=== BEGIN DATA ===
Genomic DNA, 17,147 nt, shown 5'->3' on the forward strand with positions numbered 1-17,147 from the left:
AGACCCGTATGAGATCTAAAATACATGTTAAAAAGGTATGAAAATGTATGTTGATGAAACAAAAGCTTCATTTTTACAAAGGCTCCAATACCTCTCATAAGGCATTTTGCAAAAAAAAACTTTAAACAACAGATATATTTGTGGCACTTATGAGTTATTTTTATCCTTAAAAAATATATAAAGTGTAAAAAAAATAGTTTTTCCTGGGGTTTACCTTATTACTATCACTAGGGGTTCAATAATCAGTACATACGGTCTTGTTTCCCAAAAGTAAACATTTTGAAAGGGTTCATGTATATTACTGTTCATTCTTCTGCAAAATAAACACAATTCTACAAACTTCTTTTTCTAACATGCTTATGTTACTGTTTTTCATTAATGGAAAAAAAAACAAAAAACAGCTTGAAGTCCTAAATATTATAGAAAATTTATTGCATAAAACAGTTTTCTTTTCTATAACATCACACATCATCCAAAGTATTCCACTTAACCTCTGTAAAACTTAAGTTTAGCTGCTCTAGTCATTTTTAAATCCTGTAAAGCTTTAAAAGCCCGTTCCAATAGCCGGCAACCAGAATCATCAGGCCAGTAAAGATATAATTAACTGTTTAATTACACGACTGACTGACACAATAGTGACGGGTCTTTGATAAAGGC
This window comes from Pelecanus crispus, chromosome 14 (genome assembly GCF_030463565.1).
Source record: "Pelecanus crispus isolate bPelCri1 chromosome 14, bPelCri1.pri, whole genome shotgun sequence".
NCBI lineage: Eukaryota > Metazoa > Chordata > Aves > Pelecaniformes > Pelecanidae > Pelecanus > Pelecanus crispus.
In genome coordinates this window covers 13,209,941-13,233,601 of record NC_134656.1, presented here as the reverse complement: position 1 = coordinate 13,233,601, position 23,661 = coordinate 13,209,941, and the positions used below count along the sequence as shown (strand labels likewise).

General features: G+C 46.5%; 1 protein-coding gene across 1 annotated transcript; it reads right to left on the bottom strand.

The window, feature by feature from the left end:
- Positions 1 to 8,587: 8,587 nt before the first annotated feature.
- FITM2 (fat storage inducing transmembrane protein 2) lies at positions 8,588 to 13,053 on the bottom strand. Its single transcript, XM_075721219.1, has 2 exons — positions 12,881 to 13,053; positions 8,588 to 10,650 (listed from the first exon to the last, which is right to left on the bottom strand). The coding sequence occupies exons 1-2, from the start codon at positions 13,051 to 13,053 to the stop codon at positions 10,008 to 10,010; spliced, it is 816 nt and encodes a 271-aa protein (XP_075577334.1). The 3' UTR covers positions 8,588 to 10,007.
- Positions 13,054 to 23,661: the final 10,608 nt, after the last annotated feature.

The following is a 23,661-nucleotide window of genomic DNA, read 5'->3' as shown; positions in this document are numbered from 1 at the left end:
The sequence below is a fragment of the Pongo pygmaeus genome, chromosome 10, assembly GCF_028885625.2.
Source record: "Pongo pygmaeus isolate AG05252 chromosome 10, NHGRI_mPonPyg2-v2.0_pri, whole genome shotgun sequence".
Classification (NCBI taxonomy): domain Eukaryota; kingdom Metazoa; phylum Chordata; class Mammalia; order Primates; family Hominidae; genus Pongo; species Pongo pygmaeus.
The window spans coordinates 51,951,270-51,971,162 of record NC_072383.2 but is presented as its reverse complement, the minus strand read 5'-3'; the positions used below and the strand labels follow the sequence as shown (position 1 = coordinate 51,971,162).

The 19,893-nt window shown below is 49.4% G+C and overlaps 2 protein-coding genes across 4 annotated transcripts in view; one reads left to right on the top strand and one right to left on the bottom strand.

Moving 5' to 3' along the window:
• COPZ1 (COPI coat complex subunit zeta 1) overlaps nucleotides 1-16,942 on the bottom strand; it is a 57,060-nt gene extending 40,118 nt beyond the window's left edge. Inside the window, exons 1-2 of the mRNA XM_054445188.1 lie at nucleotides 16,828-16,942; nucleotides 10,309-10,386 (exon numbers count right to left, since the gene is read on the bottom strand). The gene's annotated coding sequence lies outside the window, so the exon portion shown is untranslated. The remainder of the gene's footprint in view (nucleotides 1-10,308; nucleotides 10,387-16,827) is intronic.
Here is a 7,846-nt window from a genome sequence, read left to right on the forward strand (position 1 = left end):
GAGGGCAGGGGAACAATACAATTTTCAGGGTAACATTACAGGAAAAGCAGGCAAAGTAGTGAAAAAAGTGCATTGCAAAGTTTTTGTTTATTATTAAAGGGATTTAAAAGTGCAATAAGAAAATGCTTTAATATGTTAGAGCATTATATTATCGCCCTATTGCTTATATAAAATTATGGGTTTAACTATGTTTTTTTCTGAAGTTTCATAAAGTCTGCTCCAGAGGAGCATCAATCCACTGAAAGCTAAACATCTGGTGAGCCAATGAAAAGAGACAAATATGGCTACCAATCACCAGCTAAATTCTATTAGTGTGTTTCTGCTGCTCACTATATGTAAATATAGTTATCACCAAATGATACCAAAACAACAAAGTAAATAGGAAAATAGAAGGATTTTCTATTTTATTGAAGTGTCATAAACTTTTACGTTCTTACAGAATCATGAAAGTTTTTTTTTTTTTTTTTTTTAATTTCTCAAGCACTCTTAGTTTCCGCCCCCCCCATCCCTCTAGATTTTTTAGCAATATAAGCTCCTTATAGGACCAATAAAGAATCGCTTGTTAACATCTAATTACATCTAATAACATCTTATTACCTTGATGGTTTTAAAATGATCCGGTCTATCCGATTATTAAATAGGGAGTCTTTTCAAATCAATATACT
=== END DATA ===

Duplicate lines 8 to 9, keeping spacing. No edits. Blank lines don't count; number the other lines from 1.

The window, feature by feature from the left end:
- Positions 1 to 8,587: 8,587 nt before the first annotated feature.